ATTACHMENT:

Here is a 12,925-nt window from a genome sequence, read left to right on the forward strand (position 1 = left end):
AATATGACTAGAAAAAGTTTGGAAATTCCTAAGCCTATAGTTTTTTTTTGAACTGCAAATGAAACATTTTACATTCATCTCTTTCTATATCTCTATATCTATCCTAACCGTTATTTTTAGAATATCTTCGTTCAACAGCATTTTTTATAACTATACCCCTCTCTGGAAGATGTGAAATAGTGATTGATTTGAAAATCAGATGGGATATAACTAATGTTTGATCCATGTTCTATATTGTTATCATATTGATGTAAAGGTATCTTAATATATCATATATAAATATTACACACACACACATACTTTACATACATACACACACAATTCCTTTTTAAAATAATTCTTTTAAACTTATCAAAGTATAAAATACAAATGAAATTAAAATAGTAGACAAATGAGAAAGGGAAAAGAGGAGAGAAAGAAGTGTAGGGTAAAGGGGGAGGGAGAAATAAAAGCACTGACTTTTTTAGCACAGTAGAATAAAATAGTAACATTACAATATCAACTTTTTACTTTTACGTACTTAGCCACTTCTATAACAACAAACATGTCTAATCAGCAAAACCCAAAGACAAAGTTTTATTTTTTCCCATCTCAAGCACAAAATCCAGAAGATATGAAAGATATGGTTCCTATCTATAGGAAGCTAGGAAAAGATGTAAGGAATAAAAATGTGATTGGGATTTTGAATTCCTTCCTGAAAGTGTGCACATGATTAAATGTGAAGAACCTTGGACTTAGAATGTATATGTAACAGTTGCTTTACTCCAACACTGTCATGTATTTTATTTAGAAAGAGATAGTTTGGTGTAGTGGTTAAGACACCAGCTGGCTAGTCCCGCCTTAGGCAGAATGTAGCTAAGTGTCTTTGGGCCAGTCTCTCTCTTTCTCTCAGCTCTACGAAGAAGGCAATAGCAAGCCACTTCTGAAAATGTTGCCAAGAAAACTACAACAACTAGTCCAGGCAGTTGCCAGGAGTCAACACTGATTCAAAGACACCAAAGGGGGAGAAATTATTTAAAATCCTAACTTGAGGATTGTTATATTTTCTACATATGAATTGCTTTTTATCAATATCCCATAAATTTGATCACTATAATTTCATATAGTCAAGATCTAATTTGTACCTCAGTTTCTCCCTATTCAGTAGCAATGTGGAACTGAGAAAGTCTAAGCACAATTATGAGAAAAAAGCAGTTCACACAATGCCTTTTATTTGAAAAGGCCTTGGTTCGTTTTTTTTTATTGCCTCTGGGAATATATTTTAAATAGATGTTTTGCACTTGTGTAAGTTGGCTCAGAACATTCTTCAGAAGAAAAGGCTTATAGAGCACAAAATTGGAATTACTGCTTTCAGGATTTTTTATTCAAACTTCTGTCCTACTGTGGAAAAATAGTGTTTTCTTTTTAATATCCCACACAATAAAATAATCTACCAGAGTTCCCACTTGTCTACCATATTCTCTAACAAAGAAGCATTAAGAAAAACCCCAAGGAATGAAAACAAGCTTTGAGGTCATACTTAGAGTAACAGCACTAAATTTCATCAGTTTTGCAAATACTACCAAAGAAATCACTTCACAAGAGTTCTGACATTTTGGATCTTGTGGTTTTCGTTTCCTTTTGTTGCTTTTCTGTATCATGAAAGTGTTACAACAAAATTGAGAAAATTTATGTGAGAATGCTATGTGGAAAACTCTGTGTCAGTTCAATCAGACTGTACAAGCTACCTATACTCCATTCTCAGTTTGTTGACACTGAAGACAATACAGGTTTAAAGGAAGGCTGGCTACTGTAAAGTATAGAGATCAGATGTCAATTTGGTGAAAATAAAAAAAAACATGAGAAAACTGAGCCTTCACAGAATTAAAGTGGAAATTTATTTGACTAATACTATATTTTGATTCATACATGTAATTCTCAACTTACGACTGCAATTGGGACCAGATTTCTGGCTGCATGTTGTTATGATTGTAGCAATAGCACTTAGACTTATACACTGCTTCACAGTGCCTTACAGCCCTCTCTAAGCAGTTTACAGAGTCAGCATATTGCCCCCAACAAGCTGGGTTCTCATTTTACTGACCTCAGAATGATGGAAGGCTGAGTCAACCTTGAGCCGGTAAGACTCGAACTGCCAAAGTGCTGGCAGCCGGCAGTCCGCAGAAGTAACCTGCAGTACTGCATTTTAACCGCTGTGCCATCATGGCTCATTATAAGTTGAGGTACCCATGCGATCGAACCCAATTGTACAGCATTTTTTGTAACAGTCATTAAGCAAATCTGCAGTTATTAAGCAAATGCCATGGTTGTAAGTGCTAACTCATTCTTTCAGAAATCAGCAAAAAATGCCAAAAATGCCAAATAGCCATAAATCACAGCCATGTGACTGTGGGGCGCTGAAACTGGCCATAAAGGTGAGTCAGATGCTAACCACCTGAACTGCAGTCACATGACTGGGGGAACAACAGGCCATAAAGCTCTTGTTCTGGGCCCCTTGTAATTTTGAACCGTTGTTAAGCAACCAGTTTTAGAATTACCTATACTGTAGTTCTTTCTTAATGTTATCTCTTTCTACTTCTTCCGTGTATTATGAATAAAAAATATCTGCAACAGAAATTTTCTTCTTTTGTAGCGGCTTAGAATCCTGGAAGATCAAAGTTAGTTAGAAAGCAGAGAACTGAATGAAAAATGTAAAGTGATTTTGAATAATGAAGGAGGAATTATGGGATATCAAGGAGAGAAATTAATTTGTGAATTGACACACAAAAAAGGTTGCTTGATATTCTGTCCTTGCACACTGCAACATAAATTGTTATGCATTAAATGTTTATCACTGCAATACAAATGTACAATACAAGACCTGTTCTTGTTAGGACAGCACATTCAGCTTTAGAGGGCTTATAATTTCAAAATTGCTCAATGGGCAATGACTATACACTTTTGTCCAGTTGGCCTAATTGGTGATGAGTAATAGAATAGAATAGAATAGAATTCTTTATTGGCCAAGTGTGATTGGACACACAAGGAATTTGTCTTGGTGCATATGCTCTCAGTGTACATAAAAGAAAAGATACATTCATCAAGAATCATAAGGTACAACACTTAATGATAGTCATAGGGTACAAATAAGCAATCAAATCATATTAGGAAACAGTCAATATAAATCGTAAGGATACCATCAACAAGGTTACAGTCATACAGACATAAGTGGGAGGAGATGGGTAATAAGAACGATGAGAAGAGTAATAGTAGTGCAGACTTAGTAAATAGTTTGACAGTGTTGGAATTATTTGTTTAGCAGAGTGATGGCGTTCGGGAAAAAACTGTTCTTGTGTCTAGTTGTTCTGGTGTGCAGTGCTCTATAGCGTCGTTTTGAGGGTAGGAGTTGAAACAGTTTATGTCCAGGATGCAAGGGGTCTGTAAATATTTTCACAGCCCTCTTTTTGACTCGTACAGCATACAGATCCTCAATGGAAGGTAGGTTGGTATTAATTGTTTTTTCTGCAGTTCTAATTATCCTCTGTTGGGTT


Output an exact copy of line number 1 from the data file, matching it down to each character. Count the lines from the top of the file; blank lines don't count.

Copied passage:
Here is a 12,925-nt window from a genome sequence, read left to right on the forward strand (position 1 = left end):